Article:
This book provides a wealth of interesting, relevant information. While most political junkies will be familiar with the broad history, Samples breaks down the goals, incentives, and public reaction in great detail, allowing the reader to fully understand how government was made into the looming, centralized power that it is today. However, if I have one complaint about it, it is that this is not the sort of book that you can curl up and get lost in. It reads very much like a textbook, with a broad amount of information, but very little narrative flow to keep the reader engaged. The wealth of information makes it well worth the read, but slogging through it is likely to be difficult for the casual reader.

The book’s conclusion appears to break down to the fact that Americans, in their voting habits, simply cannot make up their minds about whether they want larger or smaller government. The common cliché of the citizen wanting government spending cut on everything but what is important to him is a true one. Neither party helps this issue, as both tend to offer their own takes on progressivism in efforts (sometimes misguided) to stay in power. It is our ambivalence, and give and take back, that keeps us on the path that we are on, and that ambivalence will have to change in order to end the struggle and truly limit government.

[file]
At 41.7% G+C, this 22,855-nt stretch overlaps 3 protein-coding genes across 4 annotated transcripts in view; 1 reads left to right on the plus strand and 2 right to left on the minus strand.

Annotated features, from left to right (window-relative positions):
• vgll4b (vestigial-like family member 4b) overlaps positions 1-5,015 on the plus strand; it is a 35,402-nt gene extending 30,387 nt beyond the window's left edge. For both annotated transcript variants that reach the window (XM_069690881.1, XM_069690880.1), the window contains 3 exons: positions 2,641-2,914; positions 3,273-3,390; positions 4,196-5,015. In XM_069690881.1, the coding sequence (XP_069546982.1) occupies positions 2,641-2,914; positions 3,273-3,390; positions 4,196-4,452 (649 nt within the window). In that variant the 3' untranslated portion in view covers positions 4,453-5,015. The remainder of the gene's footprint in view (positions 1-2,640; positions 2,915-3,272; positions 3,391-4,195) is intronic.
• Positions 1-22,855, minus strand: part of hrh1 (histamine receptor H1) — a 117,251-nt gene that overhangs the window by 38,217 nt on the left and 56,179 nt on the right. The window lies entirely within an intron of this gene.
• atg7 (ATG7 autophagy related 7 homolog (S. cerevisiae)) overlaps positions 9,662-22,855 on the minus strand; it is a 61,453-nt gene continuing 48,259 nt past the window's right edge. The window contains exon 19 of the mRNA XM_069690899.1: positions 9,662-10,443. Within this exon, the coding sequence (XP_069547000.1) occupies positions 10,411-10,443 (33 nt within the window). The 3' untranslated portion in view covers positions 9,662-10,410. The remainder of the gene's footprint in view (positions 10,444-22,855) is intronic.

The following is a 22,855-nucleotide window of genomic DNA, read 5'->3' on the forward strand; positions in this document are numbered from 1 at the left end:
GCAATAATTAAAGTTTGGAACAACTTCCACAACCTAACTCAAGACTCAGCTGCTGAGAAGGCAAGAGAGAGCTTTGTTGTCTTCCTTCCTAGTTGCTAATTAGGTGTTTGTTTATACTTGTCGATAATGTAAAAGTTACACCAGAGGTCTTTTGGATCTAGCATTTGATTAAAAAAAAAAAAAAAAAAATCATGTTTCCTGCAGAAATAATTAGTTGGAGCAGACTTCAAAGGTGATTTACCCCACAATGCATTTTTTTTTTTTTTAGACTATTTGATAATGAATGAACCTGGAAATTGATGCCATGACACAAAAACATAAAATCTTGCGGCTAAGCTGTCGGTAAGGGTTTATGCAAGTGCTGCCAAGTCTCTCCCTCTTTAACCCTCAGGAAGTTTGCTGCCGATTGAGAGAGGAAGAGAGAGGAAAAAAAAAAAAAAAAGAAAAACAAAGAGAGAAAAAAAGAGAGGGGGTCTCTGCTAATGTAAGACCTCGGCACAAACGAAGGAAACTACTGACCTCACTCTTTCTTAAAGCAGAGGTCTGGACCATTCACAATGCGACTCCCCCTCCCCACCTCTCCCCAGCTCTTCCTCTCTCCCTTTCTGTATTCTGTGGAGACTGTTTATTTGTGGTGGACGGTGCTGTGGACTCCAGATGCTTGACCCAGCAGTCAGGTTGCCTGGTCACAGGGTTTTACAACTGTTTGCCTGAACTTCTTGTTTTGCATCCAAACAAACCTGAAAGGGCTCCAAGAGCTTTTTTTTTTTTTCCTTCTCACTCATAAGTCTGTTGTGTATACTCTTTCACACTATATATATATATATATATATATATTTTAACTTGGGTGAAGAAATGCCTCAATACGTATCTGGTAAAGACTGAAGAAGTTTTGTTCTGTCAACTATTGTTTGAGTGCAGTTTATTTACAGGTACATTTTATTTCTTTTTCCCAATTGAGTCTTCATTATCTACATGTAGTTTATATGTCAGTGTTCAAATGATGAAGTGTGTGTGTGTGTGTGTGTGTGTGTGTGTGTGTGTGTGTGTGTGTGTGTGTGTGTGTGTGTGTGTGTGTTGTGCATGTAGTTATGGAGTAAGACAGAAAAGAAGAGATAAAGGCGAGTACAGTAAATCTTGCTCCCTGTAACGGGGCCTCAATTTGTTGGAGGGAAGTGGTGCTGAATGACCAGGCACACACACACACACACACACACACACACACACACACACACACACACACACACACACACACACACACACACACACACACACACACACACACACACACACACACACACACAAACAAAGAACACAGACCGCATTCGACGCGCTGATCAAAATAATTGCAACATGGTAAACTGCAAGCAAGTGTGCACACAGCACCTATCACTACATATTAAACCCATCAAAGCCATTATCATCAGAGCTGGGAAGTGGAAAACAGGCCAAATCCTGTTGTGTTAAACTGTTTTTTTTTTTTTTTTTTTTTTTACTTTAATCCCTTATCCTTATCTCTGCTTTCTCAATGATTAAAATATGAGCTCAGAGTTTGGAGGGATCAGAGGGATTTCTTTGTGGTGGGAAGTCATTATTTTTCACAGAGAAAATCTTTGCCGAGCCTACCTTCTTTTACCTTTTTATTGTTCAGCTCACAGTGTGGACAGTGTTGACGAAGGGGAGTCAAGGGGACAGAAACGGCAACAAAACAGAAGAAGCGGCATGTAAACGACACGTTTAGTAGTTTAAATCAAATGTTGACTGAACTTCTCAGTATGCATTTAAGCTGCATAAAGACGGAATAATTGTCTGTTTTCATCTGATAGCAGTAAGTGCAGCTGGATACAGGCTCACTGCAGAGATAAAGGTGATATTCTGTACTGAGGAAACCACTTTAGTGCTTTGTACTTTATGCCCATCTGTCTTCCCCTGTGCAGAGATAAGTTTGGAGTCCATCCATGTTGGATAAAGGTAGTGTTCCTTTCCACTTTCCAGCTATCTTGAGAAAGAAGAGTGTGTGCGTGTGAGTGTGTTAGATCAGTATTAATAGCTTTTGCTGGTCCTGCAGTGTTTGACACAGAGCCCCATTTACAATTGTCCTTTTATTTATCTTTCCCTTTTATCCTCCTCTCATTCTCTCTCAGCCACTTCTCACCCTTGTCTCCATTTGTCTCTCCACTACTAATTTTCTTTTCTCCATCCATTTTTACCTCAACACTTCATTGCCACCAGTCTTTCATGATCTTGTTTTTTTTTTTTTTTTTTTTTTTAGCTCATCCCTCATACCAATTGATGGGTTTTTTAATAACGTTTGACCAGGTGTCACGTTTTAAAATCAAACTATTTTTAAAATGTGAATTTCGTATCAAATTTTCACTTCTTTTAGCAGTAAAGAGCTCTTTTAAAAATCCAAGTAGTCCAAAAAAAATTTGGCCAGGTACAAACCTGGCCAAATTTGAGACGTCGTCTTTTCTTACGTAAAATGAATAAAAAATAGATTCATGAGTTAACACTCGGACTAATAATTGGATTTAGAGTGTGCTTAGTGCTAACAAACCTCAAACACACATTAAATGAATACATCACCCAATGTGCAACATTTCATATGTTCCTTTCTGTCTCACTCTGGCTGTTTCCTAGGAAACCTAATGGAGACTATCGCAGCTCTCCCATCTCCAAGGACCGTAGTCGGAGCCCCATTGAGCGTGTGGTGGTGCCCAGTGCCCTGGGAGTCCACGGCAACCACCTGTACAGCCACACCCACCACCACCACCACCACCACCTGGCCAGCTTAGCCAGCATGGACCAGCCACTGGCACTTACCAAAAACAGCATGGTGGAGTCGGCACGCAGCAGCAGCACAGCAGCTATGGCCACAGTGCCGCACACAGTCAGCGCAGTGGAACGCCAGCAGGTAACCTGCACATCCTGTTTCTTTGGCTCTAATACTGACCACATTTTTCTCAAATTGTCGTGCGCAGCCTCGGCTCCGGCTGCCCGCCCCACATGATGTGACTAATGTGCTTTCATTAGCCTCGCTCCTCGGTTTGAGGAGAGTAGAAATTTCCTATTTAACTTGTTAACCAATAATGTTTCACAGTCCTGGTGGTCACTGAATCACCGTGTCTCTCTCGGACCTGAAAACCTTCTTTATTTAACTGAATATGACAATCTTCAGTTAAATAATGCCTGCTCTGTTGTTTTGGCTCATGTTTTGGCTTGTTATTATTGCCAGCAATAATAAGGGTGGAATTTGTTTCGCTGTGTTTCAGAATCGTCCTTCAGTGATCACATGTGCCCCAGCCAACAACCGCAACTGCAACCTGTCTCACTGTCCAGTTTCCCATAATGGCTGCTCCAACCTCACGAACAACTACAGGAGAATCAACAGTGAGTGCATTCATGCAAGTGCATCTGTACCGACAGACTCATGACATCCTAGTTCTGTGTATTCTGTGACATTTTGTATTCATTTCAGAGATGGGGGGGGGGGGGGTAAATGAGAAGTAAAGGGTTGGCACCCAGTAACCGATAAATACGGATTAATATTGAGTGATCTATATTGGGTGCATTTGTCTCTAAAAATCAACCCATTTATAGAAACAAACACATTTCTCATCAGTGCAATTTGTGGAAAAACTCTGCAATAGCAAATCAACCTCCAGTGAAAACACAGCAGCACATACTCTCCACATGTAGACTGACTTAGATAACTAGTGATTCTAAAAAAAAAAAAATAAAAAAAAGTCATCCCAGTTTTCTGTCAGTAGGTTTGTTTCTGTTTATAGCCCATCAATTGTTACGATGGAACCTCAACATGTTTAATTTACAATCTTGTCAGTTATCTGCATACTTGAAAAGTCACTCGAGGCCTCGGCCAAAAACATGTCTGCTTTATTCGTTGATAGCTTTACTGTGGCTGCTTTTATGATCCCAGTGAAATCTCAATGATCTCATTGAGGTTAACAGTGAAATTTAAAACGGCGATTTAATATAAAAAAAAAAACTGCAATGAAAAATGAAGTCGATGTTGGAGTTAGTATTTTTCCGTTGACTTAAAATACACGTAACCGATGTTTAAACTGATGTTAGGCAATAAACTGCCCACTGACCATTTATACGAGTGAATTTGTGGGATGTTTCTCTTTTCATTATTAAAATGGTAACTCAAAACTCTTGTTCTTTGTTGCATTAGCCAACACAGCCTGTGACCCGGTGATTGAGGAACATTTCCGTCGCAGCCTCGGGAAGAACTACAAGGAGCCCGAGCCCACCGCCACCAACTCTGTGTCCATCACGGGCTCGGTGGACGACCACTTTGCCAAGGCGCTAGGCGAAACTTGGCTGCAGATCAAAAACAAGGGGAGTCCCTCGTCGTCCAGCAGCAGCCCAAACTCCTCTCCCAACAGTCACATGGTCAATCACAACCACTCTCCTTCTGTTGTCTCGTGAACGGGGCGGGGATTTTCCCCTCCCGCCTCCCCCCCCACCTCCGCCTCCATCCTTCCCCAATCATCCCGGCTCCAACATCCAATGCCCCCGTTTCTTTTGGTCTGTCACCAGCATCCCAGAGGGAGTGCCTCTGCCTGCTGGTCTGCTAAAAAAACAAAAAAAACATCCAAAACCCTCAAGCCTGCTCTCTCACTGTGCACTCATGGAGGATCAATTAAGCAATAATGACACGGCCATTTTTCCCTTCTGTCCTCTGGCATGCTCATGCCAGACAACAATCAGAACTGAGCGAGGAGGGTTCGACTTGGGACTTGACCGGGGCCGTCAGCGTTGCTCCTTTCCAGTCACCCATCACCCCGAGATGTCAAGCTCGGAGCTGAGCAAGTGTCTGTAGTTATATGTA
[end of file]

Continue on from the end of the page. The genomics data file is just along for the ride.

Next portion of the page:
How tremendously terrible are the Democratic nominees in Shelby County, TN?

So bad, they’re not even pretending they’re not.  And they expect voters to just deal with it. 

It is understandable — if a tad abrupt — that a spokesperson for one of the two major parties in Shelby County should dismiss the other party’s freshly minted nominees for county offices as “duds.”

That’s what Shelby County Republican chairman Lang Wiseman, extolling his own “great candidates,” had to say at a post-election GOP rally concerning the Democratic victors in May 4 primary voting.